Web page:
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What does an EU COVID-19 travel certificate mean for us?

The European Parliament has agreed on exactly how a COVID-19 certificate should work, which brings the EU closer to launching a document to open travel back up, within the bloc.

What is the COVID-19 travel certificate?

In a nutshell, Europe intends to have a certificate, which shows the bearer’s vaccination status, COVID-19 test results and/or evidence of having survived the virus up and running by June, just in time for summer vacation period!

Though technical work has been ongoing, to make sure that the certificate is recognised across all 27 EU member states, the final details still have to be ironed out, involving the capitals, the European Commission and Parliament.

What changes have been made or are pending?

Well, the first change that MEPs have called for to a commission proposal is the name. Instead of calling it a ‘digital green certificate’, they want to call it an ‘EU COVID-19 certificate’, to avoid any implication of it becoming a ‘vaccine passport’.

It was also said that the document should not serve as a travel document and it should not become a precondition to exercise the right to free movement either. Also, it should only be in use for 12 months.

It was stressed that the certificate should not result in discrimination, so therefore, Parliament demanded that COVID-19 tests for travel should be free of charge. The commission said that the issue should be up to member states.

Ursula von der Leyen, the European Commission president, welcomed the result, but ignored the proposed renaming of the certificate.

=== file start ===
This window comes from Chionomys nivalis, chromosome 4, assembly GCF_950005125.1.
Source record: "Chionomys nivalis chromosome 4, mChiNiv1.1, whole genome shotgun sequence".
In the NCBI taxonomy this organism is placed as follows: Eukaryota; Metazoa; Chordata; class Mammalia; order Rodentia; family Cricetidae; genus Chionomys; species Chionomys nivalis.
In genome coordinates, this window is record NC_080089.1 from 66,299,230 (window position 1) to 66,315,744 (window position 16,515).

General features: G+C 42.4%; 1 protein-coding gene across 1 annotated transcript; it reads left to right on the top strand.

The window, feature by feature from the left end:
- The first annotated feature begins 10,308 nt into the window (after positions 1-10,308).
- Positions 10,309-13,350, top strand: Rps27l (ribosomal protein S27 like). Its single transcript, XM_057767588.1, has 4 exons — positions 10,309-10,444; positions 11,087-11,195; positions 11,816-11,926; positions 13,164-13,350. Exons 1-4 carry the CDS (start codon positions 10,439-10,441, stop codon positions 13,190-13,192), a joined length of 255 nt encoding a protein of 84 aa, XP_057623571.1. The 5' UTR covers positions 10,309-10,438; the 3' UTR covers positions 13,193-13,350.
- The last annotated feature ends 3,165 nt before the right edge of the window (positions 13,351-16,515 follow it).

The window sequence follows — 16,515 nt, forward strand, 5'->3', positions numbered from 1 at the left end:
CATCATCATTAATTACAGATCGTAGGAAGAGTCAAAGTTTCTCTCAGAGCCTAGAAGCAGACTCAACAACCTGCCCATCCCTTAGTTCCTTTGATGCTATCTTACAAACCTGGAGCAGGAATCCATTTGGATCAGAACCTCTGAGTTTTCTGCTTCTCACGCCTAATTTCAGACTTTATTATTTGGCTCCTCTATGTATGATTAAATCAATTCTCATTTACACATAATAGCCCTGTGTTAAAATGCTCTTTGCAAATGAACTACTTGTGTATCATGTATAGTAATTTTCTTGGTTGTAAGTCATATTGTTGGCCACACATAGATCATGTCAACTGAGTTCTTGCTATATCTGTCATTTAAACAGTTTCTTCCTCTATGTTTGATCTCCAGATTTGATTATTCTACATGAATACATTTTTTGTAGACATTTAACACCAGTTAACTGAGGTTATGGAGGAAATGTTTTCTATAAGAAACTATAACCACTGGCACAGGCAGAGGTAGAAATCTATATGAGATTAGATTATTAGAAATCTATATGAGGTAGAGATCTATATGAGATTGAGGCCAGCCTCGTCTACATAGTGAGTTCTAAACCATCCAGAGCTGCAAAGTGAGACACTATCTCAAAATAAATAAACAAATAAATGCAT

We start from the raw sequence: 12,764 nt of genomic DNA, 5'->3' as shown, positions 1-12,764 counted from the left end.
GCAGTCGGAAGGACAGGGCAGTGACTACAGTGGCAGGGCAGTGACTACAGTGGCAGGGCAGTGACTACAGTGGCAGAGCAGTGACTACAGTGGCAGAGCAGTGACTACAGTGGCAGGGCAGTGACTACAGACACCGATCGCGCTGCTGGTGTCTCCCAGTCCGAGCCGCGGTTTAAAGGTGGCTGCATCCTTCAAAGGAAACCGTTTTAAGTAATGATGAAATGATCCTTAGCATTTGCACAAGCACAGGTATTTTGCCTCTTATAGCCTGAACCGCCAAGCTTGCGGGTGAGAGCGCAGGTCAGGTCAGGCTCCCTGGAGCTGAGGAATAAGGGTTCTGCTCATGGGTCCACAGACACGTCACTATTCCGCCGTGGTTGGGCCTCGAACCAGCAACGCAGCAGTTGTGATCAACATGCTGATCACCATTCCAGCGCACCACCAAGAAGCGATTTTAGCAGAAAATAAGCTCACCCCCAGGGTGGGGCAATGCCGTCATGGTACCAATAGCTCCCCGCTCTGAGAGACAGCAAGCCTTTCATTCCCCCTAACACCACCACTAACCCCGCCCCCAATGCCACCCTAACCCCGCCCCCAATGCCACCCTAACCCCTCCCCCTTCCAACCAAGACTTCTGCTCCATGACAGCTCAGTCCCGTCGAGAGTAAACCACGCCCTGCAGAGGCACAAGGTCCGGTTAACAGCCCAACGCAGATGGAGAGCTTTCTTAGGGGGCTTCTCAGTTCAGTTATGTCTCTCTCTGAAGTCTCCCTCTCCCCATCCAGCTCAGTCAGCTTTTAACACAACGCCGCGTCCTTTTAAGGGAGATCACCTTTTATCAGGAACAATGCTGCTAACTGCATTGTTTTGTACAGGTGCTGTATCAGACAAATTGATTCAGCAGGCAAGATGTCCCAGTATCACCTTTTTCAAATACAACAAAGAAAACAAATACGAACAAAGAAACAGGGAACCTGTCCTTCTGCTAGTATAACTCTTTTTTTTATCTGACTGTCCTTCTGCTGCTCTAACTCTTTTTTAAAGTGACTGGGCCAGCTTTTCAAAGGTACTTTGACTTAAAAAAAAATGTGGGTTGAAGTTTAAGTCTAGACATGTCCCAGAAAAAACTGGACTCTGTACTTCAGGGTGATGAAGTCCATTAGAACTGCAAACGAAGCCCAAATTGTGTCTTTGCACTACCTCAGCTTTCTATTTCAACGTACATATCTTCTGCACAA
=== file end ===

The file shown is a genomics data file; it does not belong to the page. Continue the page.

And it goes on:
“The (European Parliament) adopting its position on a Digital Green Certificate is a key step towards free and safe travel this summer,” she tweeted. She also urged that there be a swift conclusion to the final negotiations. “We will have the EU (virtual verification) gateway up and running by June, while supporting the timely rollout of national systems.”

The initial plan was for EU citizens and residents to be able to use the certificate to avoid having to quarantine and get tested. Member states, however, wanted to retain the option of those measures should they deem it necessary.

What about non-EU citizens?

At a later stage, the EU intends to accept certificates issued by non-EU countries for travel by their citizens. Talks are already moving towards that direction with the United States for instance. A certificate trial is to be conducted in May, before the initiative is launched across all EU countries. Safeguards are to be in place against forgery and to uphold data protection, too.

Which vaccines are to be ‘accepted’?

The commission, as well as the Parliament, agree that the vaccines accepted across the bloc are those authorised by the European Medicines Agency. This currently applies to BioNTech/Pfizer, Moderna, AstraZeneca and Johnson & Johnson.

Individual EU countries may allow other additional vaccines, as would likely be the case of Hungary for instance, who have opted to use Russia’s Sputnik V vaccine.

What do you think?